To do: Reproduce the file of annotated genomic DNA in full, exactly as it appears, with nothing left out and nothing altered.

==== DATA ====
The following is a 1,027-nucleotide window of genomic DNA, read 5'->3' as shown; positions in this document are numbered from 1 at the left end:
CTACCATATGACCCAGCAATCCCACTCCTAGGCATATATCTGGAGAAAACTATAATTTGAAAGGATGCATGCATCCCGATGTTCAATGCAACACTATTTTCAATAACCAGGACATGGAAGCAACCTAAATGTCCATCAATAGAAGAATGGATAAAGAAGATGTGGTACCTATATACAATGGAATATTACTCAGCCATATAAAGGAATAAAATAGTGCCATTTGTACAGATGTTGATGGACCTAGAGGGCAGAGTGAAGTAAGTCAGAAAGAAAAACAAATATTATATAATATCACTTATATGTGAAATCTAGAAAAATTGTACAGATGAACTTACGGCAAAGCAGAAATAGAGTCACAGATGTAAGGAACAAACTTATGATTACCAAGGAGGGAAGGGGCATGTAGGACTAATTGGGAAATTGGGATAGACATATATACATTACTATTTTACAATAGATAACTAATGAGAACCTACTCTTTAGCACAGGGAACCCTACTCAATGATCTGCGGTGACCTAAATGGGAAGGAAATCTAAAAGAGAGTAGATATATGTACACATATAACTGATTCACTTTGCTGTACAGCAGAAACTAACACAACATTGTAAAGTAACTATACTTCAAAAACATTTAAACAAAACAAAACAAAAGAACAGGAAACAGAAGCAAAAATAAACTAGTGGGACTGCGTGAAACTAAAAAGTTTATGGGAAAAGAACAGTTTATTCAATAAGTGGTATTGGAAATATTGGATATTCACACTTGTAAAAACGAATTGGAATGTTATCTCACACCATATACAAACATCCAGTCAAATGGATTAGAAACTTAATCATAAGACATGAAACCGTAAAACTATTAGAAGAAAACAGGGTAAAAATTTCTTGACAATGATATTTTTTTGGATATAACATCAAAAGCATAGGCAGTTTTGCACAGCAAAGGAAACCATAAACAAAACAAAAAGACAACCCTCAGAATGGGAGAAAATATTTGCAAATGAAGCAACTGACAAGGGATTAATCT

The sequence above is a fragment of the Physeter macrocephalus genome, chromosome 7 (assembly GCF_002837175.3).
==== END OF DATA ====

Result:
The following is a 1,027-nucleotide window of genomic DNA, read 5'->3' as shown; positions in this document are numbered from 1 at the left end:
CTACCATATGACCCAGCAATCCCACTCCTAGGCATATATCTGGAGAAAACTATAATTTGAAAGGATGCATGCATCCCGATGTTCAATGCAACACTATTTTCAATAACCAGGACATGGAAGCAACCTAAATGTCCATCAATAGAAGAATGGATAAAGAAGATGTGGTACCTATATACAATGGAATATTACTCAGCCATATAAAGGAATAAAATAGTGCCATTTGTACAGATGTTGATGGACCTAGAGGGCAGAGTGAAGTAAGTCAGAAAGAAAAACAAATATTATATAATATCACTTATATGTGAAATCTAGAAAAATTGTACAGATGAACTTACGGCAAAGCAGAAATAGAGTCACAGATGTAAGGAACAAACTTATGATTACCAAGGAGGGAAGGGGCATGTAGGACTAATTGGGAAATTGGGATAGACATATATACATTACTATTTTACAATAGATAACTAATGAGAACCTACTCTTTAGCACAGGGAACCCTACTCAATGATCTGCGGTGACCTAAATGGGAAGGAAATCTAAAAGAGAGTAGATATATGTACACATATAACTGATTCACTTTGCTGTACAGCAGAAACTAACACAACATTGTAAAGTAACTATACTTCAAAAACATTTAAACAAAACAAAACAAAAGAACAGGAAACAGAAGCAAAAATAAACTAGTGGGACTGCGTGAAACTAAAAAGTTTATGGGAAAAGAACAGTTTATTCAATAAGTGGTATTGGAAATATTGGATATTCACACTTGTAAAAACGAATTGGAATGTTATCTCACACCATATACAAACATCCAGTCAAATGGATTAGAAACTTAATCATAAGACATGAAACCGTAAAACTATTAGAAGAAAACAGGGTAAAAATTTCTTGACAATGATATTTTTTTGGATATAACATCAAAAGCATAGGCAGTTTTGCACAGCAAAGGAAACCATAAACAAAACAAAAAGACAACCCTCAGAATGGGAGAAAATATTTGCAAATGAAGCAACTGACAAGGGATTAATCT

The sequence above is a fragment of the Physeter macrocephalus genome, chromosome 7 (assembly GCF_002837175.3).